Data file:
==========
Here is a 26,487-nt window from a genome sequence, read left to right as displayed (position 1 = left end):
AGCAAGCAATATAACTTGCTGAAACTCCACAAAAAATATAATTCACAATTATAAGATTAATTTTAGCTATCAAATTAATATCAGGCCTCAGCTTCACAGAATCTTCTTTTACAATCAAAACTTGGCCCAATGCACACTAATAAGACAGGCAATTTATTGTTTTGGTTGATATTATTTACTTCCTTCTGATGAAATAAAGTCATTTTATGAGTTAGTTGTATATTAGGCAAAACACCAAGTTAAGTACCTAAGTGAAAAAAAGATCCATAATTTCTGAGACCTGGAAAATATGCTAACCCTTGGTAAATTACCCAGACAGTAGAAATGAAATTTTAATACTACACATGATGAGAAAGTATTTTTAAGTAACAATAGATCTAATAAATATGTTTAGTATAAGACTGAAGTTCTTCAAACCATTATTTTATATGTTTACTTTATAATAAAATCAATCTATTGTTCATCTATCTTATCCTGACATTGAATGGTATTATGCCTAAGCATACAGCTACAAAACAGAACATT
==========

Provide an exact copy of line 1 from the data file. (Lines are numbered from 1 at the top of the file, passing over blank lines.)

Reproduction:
Here is a 26,487-nt window from a genome sequence, read left to right as displayed (position 1 = left end):